All seven sang with a lovely sense of style, and a feeling of neat crispness to Purcell's ornamental vocal writing which matched the rhythmically enlivened approach of John Hancorn and the instrumental players. Hancorn's speeds were moderate to fast, but never rushed, and the result had a lovely involving feel with a sense of the dance rhythms underlying many of the movements and some really toe-tapping moments.

All the solo, duet and trio moments were notable. After a hesitant start, counter-tenor Simon Ponsford gave a highly characterful account of the solo Tis Nature's Voice, whilst George Humphreys was both richly resonant and very elegant in the lovely bass solo Wondrous Machine. The tenor soloist never gets a solo, instead Nick Pritchard demonstrated his mellifluous and flexible high tenor in a series of duets. Perhaps the work's most famous duet was the one for two basses Let these among them selves contest, finely sung by Edward Grint and George Humphreys.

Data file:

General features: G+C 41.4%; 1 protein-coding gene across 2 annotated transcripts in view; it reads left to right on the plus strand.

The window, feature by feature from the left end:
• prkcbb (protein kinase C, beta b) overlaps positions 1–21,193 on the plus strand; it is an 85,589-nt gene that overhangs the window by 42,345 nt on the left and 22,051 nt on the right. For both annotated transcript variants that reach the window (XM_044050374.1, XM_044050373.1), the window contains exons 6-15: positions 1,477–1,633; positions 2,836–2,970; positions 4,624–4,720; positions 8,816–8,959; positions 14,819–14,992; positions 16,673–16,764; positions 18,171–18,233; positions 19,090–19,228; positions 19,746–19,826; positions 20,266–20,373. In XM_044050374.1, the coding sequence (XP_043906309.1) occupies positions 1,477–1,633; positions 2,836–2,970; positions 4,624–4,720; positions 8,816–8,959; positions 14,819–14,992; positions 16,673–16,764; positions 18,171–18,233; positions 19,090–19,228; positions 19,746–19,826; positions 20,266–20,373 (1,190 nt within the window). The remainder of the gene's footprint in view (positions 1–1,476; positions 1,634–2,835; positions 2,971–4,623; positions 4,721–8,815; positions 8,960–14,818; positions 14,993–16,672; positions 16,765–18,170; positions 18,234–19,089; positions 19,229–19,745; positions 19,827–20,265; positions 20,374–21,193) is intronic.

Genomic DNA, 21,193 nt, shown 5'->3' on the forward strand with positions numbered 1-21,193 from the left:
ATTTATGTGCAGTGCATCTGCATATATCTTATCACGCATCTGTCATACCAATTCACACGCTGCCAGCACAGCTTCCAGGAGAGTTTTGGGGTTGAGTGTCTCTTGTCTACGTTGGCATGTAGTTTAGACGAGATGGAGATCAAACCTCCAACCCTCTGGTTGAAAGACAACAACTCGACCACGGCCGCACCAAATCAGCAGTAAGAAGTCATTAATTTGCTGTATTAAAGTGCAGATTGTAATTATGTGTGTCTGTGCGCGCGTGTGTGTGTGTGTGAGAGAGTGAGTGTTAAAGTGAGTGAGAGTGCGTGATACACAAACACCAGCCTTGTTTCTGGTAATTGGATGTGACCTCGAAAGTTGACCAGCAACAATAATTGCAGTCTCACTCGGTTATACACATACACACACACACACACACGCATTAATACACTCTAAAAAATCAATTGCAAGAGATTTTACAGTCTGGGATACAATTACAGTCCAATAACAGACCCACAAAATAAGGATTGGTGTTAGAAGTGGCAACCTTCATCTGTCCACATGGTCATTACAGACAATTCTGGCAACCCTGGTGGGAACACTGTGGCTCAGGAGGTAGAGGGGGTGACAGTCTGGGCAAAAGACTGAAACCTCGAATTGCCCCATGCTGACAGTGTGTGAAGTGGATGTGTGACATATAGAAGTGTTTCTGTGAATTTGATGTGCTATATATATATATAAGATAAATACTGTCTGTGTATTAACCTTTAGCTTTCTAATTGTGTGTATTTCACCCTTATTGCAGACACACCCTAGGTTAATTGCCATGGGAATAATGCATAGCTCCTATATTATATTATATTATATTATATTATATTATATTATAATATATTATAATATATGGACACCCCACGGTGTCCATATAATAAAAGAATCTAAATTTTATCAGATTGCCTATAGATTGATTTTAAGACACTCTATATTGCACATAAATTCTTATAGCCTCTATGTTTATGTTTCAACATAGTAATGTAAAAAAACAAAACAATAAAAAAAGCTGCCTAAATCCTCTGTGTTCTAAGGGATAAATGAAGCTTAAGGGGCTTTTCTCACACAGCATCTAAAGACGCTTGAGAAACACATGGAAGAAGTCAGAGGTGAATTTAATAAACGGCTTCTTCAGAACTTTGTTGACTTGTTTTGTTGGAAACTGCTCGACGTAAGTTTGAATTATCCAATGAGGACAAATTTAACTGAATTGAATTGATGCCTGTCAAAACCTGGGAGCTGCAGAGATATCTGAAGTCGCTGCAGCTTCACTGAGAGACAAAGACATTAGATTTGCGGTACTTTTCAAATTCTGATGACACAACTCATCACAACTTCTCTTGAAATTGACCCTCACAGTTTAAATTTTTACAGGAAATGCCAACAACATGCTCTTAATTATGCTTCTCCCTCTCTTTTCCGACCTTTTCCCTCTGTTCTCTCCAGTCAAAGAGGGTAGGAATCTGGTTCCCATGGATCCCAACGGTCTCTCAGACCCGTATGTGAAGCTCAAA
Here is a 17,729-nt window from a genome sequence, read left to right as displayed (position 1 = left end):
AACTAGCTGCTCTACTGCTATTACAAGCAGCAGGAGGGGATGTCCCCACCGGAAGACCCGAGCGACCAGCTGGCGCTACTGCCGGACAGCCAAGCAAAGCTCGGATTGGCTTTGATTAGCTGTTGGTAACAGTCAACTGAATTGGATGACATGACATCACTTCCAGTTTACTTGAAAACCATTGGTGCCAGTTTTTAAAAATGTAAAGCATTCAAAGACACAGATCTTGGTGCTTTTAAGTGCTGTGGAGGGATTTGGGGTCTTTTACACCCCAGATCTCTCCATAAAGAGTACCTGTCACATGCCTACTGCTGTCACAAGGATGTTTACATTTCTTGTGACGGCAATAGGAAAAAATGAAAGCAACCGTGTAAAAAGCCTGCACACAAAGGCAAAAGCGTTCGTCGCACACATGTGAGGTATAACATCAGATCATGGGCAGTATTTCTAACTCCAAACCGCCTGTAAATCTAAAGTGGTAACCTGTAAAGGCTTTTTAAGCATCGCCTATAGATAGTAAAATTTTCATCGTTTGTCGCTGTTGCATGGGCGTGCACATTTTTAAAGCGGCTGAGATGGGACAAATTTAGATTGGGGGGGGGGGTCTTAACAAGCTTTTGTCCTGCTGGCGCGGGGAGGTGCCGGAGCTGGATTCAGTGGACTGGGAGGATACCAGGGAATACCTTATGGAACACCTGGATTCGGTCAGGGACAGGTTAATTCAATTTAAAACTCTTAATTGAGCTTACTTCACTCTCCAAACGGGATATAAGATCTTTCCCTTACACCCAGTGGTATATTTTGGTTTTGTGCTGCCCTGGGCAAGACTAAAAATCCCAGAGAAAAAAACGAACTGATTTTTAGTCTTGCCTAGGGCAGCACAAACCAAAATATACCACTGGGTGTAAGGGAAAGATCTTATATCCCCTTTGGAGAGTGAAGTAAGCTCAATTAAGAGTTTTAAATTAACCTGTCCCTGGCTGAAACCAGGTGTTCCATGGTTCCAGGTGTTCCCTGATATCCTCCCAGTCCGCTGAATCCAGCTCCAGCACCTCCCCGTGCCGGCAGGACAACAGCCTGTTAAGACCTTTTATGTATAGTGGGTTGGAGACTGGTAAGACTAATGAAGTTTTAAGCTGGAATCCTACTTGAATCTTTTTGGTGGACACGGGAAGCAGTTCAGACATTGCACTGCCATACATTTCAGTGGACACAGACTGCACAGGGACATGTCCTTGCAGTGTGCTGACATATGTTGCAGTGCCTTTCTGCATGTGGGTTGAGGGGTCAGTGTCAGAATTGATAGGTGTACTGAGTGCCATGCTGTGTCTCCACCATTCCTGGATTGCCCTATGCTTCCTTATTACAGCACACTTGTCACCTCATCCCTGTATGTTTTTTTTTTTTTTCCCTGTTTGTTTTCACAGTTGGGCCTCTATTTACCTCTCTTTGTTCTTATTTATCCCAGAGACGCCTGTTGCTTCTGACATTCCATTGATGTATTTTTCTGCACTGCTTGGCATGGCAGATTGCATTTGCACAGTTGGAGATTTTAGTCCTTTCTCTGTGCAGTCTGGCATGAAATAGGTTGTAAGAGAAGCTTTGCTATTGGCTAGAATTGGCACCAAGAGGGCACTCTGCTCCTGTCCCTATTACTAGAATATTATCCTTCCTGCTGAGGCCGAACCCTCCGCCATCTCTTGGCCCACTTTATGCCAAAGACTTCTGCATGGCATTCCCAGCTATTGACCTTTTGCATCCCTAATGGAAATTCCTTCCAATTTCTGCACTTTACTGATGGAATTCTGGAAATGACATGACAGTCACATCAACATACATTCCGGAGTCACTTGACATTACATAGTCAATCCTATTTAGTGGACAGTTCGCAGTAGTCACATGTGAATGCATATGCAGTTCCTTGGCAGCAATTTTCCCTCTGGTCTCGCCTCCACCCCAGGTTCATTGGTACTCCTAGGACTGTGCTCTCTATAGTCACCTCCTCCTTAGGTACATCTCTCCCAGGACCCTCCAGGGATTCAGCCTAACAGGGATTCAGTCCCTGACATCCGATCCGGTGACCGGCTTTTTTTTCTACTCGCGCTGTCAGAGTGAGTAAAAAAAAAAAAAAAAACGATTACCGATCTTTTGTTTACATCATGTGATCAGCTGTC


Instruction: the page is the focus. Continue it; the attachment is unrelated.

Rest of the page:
The thirty singer of the BREMF Singers acquitted themselves with commitment, vigour and not a little style. The BREMF Singers is an auditioned amateur group which the festival founded in 2004, and which now plays a strong part in the festival programmes.